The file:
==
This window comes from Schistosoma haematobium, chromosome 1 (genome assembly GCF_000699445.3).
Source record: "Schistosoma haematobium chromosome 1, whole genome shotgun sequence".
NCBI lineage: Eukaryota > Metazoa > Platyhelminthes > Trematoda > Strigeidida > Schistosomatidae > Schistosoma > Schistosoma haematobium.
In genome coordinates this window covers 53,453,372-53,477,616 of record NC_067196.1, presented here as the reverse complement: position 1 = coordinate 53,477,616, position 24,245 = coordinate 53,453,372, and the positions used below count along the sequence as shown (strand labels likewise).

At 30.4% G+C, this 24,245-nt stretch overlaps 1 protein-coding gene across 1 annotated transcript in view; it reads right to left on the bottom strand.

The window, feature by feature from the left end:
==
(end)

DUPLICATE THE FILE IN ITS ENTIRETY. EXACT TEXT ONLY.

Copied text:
This window comes from Schistosoma haematobium, chromosome 1 (genome assembly GCF_000699445.3).
Source record: "Schistosoma haematobium chromosome 1, whole genome shotgun sequence".
NCBI lineage: Eukaryota > Metazoa > Platyhelminthes > Trematoda > Strigeidida > Schistosomatidae > Schistosoma > Schistosoma haematobium.
In genome coordinates this window covers 53,453,372-53,477,616 of record NC_067196.1, presented here as the reverse complement: position 1 = coordinate 53,477,616, position 24,245 = coordinate 53,453,372, and the positions used below count along the sequence as shown (strand labels likewise).

At 30.4% G+C, this 24,245-nt stretch overlaps 1 protein-coding gene across 1 annotated transcript in view; it reads right to left on the bottom strand.

The window, feature by feature from the left end: